New Line specialty house Fine Line Features has launched its own international sales and distribution division, Fine Line Intl., in order to boost its financial resources and brand the Fine Line name on the global film market.
The announcement was made by New Line Intl. president Rolf Mittweg and Fine Line Features prexy Mark Ordesky, who will jointly head FLI.
The forthcoming John Waters comedy “Pecker” will be the first pic to be handled by FLI. The film, which stars Edward Furlong and Christina Ricci, is currently in post-production.
“Fine Line has shown that it can successfully compete in the U.S. market,” said Mittweg. “But we believe that we have the interesting sort of product that can be covered (financially) by international sales.”
In 1997 NLI grossed $286 million in overseas sales, an increase of 13% on 1996.
“We are serious about building this into a proper company,” said Ordesky. “This marks a significant step up financially for Fine Line.”
As part of the creation of FLI, Mittweg and Ordesky have appointed London-based NLI exec Camela Galano to executive VP, FLI. Reporting to Mittweg, Galano will now search for product and cultivate talent relationships in Europe on behalf of FLI, as well as continuing to oversee the key European territories on behalf of NLI.
In addition, London-based FL exec Emma Clarke has been upped to VP, acquisitions and co-productions. She will continue to report to Ordesky.
Mittweg and Ordesky — who acknowledged that FL has been regarded as an unprofitable NL flirtation in the past — plan to up the number of films that the company is involved in from around 9 to a maximum of 15.
“From now on, we will do (at least) 10 to 12 pics a year, and we will look for a more commercial type of movie,” the execs said.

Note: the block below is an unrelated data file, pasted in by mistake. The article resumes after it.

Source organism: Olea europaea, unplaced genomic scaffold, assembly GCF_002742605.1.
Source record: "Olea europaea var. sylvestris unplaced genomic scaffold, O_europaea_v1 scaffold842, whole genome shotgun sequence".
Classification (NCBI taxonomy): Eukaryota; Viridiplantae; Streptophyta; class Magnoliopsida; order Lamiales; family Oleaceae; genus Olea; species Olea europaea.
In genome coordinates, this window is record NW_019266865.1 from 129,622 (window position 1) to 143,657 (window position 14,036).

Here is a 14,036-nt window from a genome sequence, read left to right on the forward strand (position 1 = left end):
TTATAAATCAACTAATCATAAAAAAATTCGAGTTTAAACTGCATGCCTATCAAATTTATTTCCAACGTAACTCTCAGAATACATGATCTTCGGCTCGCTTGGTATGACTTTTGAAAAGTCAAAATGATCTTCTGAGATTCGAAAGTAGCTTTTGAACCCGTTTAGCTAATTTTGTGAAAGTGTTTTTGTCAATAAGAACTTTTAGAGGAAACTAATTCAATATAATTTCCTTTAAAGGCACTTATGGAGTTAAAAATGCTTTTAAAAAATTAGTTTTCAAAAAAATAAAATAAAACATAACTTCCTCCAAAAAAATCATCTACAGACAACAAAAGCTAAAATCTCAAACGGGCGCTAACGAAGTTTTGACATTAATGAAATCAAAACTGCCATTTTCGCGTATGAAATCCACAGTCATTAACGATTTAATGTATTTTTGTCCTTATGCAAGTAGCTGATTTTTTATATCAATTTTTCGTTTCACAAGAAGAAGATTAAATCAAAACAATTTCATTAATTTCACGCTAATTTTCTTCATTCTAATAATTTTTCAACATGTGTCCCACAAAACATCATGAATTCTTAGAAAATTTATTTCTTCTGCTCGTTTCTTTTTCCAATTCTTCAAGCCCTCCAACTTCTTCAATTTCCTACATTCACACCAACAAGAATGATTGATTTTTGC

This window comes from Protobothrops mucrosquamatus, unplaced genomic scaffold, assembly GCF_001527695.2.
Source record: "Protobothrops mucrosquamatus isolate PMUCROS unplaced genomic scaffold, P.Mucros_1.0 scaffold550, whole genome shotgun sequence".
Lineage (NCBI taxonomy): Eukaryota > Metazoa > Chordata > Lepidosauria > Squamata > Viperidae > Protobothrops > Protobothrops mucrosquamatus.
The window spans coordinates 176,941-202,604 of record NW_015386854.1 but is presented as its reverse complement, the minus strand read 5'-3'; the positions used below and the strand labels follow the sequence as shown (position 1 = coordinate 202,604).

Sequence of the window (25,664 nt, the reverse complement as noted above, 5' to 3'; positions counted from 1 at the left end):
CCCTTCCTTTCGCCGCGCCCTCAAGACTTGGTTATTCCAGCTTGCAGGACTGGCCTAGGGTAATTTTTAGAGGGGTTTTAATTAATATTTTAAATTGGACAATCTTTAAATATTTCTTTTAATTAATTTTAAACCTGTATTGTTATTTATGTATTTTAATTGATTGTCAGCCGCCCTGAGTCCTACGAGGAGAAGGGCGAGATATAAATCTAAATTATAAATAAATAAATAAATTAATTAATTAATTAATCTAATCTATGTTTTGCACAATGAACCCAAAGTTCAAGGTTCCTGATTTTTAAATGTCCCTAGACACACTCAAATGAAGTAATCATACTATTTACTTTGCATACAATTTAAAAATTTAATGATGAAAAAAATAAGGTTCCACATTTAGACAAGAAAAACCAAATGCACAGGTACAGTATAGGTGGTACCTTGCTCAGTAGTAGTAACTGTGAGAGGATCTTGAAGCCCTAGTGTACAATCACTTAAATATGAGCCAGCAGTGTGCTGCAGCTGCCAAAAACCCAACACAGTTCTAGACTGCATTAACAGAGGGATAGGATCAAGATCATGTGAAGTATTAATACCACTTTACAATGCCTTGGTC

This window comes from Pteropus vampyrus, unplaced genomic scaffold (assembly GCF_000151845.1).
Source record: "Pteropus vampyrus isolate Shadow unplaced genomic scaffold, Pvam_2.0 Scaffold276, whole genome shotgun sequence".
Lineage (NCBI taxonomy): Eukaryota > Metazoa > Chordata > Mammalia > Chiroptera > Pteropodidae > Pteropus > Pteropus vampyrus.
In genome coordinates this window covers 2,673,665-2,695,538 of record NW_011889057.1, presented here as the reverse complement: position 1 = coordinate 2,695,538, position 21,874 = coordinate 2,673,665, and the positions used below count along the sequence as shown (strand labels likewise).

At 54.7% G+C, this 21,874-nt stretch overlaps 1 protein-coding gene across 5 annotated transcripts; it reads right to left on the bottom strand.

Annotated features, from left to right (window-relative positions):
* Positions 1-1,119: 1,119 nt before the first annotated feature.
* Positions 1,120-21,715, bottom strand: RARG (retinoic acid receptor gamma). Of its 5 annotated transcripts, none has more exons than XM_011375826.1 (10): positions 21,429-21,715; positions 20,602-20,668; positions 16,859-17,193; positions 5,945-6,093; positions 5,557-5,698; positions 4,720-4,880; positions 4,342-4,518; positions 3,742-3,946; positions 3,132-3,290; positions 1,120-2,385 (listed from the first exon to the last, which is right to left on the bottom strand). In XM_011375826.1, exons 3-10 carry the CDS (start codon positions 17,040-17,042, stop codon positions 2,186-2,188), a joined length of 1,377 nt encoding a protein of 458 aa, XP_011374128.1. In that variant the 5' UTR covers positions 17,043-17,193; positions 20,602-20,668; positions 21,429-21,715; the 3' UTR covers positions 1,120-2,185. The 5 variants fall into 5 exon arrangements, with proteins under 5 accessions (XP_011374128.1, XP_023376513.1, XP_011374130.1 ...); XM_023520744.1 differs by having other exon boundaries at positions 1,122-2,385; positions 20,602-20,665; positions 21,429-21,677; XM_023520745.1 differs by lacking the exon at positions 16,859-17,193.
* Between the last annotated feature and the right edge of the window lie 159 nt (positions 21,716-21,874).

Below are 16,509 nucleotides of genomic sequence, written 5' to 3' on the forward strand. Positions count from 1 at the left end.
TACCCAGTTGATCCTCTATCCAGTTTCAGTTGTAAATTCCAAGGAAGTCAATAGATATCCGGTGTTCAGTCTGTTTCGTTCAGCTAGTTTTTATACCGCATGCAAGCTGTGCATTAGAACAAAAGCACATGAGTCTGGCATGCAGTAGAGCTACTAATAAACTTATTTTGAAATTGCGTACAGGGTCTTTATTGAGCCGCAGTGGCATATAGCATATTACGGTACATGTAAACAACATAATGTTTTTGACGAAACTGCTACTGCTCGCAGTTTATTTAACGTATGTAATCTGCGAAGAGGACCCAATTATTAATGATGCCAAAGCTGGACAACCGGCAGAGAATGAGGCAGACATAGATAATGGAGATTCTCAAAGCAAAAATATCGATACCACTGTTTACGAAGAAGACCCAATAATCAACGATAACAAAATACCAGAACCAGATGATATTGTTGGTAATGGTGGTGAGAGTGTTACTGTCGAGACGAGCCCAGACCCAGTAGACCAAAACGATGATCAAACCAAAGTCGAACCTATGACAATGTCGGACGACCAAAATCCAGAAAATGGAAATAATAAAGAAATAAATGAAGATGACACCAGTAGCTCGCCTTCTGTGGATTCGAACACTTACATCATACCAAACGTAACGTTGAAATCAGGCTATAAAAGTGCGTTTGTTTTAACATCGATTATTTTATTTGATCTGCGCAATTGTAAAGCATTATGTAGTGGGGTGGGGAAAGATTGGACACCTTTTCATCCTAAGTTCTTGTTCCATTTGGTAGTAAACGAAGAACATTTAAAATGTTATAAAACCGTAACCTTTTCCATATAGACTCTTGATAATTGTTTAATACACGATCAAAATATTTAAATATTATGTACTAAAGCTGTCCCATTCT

Secondly, NLI’s foreign partners will be asked to pony up funds for FL pics as part of their output deals. “Further down the road, we may have to re-evaluate our deals and establish a FL (distributor) in each territory,” said Mittweg.
In Germany, where NLI currently splits its slate between two local distribs, Concorde and Kinowelt, the latter is already planning to launch its own specialty division, through which FL pics might be distributed.
Other NLI partners, such as the UK’s Entertainment, are expected to continue handling a range of NL/FL films for the time being.
“The key to this is flexibility,” said Mittweg and Ordesky. “This is an opportunistic company, and we don’t want to box ourselves into a corner.”
In North America, FL already has a separate marketing, publicity and distribution budget from its parent company. At present, there are no plans to break out an international marketing budget, however.
FL’s acquisition/production budget is set at around $50 million, and the art division has rarely turned a profit. “This is about branding, about getting the FL name out there on a worldwide basis and making it a profitable division,” the execs said.